We excavated a trench across the Kawakami fault, one of the segments of the Median Tectonic Line Fault Zone in southwest Japan. Three faults appeared on the trench walls. The sense of apparent displacement across the fault zone is down to the north, consistent with the fault scarps around the trench site. The sediments exposed on the trench walls contain evidence for three episodes of surface-rupturing earthquakes. The most recent seismic event, event I, on the Kawakami fault occurred after AD 1405. The penultimate seismic event, event II, occurred sometime during 790 BC-AD 65. Another seismic event, event III, occurred sometime during c.a. 29,000 yBP-560 BC. The timing of these seismic events is consistent with that revealed by previous trenching studies. The ages of the most recent and penultimate events are better constrained in this study. By combining this study with previous study results, the timing of paleoseismic events on the Kawakami fault is summarized as follows. The most recent seismic event, event 1, occurred between AD 1405 and AD 1780. The timing of the event is consistent with the 1596 Keicho-earthquake. The penultimate seismic event, event 2, occurred during AD 25-AD 1000. Other events occurred during 790 BC-AD 65 and during c.a. 29,000 yBP. -560 BC. Given that the 1596 Keicho-earthquake is the latest faulting event of the Kawakami fault, the average recurrence intervals are inferred to be 765-1193 years.
The 1957 M8.3 Gobi-Altay, Mongolia, earthquake was caused by the rupture of the eastern part of the Gobi-Altay active fault zone and produced 260-km-long surface ruptures with maximum horizontal and vertical displacement of 7 m and 5 m, respectively. We mapped these rupture traces based on geomorphic stereo analysis of CORONA satellite imagery and compared our map with the previously-reported detailed distribution map of the ruptures. We identified active fault traces that moved during the 1957 earthquake based on displacement of modern river beds or very young fluvial surfaces adjacent to them. We conclude that 1) we are able to identify the 1957 surface ruptures using CORONA imagery, 2) we are able to clearly interpret branch directions along surface ruptures. However, we are occasionally not able to detect the surface ruptures because of a) small vertical displacement of less than 1 m that is less than the threshold to identify any surface ruptures using CORONA imagery, b) distortion that impedes stereo analysis itself as well as scale reduction in the edge portion of CORONA imagery, and c) weak geomorphic expression due to small amounts of both coseismic and cumulative displacement. This study demonstrate that geomorphic stereo analysis using CORONA satellite imagery enables us to reconstruct details of recent surface ruptures that appeared several-ten years before the imagery was taken during AD 1959 and 1972, or perhaps several-hundred years before that period in arid areas where external geomorphic processes do not work so frequently.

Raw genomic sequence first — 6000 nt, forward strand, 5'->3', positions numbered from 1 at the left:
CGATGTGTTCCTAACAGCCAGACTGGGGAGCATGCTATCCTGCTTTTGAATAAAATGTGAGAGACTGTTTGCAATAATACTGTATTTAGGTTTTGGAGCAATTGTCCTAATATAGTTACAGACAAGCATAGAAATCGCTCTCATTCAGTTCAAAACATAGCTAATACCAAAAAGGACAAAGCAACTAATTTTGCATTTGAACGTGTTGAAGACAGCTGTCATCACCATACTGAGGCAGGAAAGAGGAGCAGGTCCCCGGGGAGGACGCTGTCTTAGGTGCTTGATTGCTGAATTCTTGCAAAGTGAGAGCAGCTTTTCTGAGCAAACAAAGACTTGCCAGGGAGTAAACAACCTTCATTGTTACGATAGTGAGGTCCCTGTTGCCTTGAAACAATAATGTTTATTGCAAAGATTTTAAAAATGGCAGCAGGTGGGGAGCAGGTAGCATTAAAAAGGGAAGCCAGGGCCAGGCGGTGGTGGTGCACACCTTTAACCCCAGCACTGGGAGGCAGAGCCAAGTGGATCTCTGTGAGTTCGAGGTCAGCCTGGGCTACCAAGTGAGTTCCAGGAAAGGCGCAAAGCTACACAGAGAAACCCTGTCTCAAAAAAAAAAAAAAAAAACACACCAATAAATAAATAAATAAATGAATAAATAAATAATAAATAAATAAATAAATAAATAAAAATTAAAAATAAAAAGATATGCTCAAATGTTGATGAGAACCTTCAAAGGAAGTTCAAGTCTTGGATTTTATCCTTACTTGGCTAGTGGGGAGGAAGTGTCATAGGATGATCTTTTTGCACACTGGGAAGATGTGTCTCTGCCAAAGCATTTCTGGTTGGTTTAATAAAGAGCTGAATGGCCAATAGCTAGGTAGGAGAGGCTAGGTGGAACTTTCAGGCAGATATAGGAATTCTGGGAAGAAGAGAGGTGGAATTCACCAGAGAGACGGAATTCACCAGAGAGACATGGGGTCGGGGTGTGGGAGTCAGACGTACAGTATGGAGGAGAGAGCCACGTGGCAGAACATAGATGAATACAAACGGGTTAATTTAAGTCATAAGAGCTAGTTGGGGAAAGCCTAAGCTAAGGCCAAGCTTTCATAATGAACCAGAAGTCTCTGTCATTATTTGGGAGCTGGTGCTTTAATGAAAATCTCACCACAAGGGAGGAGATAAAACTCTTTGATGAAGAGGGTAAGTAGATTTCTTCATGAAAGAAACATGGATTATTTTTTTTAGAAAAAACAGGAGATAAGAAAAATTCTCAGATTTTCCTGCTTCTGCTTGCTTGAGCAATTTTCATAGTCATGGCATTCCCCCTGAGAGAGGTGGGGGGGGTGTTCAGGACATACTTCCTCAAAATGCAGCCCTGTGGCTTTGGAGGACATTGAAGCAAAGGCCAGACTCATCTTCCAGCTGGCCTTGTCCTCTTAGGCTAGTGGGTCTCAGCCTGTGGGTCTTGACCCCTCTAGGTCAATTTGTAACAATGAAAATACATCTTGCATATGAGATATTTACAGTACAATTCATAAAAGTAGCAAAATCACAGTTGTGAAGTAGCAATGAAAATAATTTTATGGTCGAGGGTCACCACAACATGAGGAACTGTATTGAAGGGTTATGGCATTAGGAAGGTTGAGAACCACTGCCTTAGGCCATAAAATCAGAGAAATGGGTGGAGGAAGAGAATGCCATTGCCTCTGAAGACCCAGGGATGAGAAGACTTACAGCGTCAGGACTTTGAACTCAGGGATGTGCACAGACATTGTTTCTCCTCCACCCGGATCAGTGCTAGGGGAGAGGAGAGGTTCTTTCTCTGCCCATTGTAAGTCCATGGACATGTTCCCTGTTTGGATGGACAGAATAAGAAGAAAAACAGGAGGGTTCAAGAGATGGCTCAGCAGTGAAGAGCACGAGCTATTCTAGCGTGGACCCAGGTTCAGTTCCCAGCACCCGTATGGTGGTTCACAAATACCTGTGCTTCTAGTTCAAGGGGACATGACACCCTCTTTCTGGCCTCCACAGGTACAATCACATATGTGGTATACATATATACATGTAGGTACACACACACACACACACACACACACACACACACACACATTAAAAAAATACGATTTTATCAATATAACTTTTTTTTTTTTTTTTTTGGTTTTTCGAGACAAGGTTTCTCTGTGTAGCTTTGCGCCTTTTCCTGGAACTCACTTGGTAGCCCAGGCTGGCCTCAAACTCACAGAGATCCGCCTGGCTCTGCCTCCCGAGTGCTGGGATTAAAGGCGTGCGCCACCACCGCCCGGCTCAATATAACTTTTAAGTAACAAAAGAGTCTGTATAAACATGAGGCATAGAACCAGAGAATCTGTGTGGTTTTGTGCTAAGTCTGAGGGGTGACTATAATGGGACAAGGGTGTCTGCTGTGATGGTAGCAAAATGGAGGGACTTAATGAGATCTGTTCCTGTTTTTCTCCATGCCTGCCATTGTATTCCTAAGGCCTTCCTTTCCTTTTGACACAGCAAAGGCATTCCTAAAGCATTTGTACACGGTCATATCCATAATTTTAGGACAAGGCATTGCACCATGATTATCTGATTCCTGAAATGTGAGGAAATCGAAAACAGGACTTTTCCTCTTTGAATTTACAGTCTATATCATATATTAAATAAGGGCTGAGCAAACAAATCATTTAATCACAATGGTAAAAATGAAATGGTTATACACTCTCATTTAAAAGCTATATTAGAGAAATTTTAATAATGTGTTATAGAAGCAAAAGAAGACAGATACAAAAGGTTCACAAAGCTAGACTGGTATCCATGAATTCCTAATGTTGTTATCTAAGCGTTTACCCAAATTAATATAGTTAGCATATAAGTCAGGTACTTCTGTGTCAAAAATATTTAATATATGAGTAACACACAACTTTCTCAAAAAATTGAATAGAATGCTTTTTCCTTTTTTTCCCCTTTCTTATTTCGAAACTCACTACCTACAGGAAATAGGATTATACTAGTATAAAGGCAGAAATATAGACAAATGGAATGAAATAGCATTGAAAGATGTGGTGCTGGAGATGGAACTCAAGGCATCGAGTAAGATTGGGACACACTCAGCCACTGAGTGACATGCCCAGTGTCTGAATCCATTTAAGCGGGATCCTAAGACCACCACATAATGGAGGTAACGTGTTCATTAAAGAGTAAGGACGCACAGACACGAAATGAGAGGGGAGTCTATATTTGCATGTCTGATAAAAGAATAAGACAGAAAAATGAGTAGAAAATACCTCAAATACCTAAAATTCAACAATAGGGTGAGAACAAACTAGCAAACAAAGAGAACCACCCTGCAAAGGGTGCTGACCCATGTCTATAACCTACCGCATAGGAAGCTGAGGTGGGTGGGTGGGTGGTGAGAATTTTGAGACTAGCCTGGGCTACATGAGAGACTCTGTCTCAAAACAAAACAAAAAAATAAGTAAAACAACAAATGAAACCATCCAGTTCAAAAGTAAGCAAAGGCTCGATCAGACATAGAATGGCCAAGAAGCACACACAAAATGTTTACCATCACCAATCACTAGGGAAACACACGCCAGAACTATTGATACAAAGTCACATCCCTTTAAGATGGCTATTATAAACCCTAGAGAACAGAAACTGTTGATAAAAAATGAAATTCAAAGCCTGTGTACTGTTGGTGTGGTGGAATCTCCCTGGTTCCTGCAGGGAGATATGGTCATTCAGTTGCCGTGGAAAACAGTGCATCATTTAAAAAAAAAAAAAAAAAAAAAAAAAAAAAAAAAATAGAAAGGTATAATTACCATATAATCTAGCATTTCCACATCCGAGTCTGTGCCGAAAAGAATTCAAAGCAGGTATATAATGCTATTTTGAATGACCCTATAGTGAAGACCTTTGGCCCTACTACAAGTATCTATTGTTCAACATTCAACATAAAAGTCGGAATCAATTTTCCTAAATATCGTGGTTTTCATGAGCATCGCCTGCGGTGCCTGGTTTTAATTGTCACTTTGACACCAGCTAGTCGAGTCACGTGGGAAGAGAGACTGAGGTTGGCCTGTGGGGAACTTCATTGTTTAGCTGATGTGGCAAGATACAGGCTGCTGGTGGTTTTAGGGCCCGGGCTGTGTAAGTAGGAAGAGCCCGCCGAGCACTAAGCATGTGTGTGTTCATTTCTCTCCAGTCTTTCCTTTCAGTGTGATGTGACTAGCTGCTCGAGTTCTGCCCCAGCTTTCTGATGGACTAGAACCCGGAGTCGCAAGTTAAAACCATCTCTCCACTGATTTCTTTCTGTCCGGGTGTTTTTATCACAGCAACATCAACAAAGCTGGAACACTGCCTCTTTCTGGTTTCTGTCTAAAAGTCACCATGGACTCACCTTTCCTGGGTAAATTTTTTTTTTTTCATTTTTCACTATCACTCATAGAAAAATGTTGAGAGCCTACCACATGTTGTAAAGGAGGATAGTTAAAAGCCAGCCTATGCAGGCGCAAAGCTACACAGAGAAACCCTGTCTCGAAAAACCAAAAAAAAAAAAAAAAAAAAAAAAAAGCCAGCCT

We photographed for the geomorphometry of the Midori fault scarp formed by the 1891 Nobi Earthquake in Motosu City, Gifu Prefecture (Japan) by using multirotor radio control helicopters as a small unmanned aerial vehicle (sUAV), and we analysed these images. A digital surface model (DSM) of 0.09 m mesh and an orthophoto with a resolution of 0.03 m were generated from these images by PhotoScan software produced by structure from motion (SfM). A topographic map with 1 m interval contours and a cross-section profile were processed using a DSM produced by ArcGIS. These results were compared with the same type of map and profile processed by LiDAR with a resolution of 5 m. The terrain was able to be measured by using the DSM derived by SfM with precision at least as high as that of the LiDAR. We expect that the new technology will be applied to tectonic landform survey and geomorphological research. In addition, our results should help to ensure flight safety and compliance with the law.
The Atera fault zone is a left-lateral active fault zone in central Japan which is about 70 km in length and strikes NW-SE and NNW-SSE. The Kashimo area which is located in the central part of the Atera fault zone indicates the most complicated fault geometries. In this area at least two active faults, the Atera and the Owachi faults, are aligned parallel in a narrow range. In order to understand the developmental process of this fault zone, it is important to clarify the activities and the histories of each active fault in this zone. In this study, we have identified some faulting events in a newly found outcrop at Nagahora site in Kashimo area. The occurrence of the undoubted faulting event was about 3,500-4,800 years ago (Event 3). The occurrences of uncertain faulting events were about 2,800-4,800 years ago (Event 2), and after about 3,200 years ago (Event 1), although the possibilities that these two events had occurred at the same time with Event 3 have remained. It was considered that the faulting events have repeated at least 50,000 years at this site, because the occurrence of another event was identified during the deposition of sediment of M2 terraces.